Washington State and Florida Honored for America's Best Transportation

By: Press Release
By: Press Release

Detroit, MI - The people have spoken, casting more than 100,000 votes in the fourth annual America's Transportation Awards competition. Holding tight onto an early lead, the Washington State Department of Transportation claimed the People's Choice Award for its Operation I-5 Partnership Project.

A panel of transportation experts also weighed in on its favorite project in America, selecting the Florida Department of Transportation as the Grand Prize winner for its Interstate 10/Interstate 95 interchange rebuild known as "The Big I" project.

Both awards were announced during the American Association of State Highway and Transportation Officials Annual Meeting. AASHTO, AAA, and the U.S. Chamber of Commerce sponsor the America's Transportation Awards competition, which recognizes outstanding transportation projects in three categories: On Time, Under Budget, and Innovative Management. The 10 projects that scored the highest during four regional contests competed for both the Grand Prize and the People's Choice Award.

"These projects best demonstrate the wonderful work that state transportation departments are doing all across the country," said AASHTO Executive Director John Horsley. "In this time of fiscal constraint, it's important that we recognize some of the numerous projects that finish ahead of schedule, under budget, and use innovative strategies, translating into savings for taxpayers and a better transportation system for moving people and goods."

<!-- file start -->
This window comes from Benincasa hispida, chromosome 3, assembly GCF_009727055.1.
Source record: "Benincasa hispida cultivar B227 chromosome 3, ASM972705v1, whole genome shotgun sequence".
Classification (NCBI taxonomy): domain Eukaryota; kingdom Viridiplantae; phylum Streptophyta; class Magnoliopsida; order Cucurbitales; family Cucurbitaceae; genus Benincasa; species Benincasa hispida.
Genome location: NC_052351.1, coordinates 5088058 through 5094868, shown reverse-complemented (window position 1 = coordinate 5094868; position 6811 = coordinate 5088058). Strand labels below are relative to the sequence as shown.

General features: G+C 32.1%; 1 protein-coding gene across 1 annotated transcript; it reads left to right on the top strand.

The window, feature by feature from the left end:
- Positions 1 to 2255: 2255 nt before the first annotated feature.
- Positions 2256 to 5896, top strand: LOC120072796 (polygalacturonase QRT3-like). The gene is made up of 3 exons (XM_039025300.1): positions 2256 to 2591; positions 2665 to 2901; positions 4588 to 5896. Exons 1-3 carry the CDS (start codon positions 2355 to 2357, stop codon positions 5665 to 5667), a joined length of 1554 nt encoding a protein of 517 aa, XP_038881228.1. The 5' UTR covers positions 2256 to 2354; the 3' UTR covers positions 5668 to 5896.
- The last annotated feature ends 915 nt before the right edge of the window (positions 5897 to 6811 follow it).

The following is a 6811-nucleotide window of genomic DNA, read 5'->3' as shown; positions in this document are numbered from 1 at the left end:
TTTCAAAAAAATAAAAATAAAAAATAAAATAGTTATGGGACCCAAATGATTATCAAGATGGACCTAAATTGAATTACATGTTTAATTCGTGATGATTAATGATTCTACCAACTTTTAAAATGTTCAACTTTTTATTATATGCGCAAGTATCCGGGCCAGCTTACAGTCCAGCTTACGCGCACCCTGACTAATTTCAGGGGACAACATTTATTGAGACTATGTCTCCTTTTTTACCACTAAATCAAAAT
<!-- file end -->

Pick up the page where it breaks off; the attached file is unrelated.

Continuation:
AASHTO presented $10,000 cash prizes to both of the winning transportation departments. The money will be used to support the charity or academic scholarship program of their choice.

WSDOT worked with a coalition consisting of federal, state, military, and local leaders to creatively solve the traffic problem that stretched for miles along I-5 through the Lewis-McChord military base nestled between Tacoma and Olympia, an area seeing robust growth in economy and population. Interchanges at military gates were improved with better alignment and better-timed traffic signals, gates that had never opened were unlocked so military personnel could access the base more easily, and tools such as Incident Response were quickly deployed to combat congestion, saving commuters plenty of time on the road.

FDOT's reconstruction of the I-10/I-95 interchange consisted of 17 bridges, 21 ramps, and 25 lane miles built over and around traffic moving through one of the busiest interchanges in the state. The interchange -- where two of the country's longest and most heavily traveled interstates intersect -- was originally built in the 1950s and desperately needed an upgrade. The project finished six months ahead of schedule, saving taxpayer dollars and countless commuting headaches.

A total of 40 projects from 29 states were entered in this year's America's Transportation Awards competition.


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